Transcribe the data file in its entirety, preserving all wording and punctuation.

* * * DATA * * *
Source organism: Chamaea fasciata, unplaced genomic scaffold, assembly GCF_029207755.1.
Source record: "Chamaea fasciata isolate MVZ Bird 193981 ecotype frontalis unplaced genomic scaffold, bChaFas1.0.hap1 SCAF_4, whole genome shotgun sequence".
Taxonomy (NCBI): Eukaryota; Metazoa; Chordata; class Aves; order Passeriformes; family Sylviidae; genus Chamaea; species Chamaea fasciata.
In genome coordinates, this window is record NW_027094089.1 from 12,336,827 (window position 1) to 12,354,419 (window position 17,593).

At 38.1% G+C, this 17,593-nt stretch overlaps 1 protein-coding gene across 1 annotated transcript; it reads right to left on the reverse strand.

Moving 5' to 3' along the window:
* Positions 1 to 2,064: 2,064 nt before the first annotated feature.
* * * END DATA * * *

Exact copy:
Source organism: Chamaea fasciata, unplaced genomic scaffold, assembly GCF_029207755.1.
Source record: "Chamaea fasciata isolate MVZ Bird 193981 ecotype frontalis unplaced genomic scaffold, bChaFas1.0.hap1 SCAF_4, whole genome shotgun sequence".
Taxonomy (NCBI): Eukaryota; Metazoa; Chordata; class Aves; order Passeriformes; family Sylviidae; genus Chamaea; species Chamaea fasciata.
In genome coordinates, this window is record NW_027094089.1 from 12,336,827 (window position 1) to 12,354,419 (window position 17,593).

At 38.1% G+C, this 17,593-nt stretch overlaps 1 protein-coding gene across 1 annotated transcript; it reads right to left on the reverse strand.

Moving 5' to 3' along the window:
* Positions 1 to 2,064: 2,064 nt before the first annotated feature.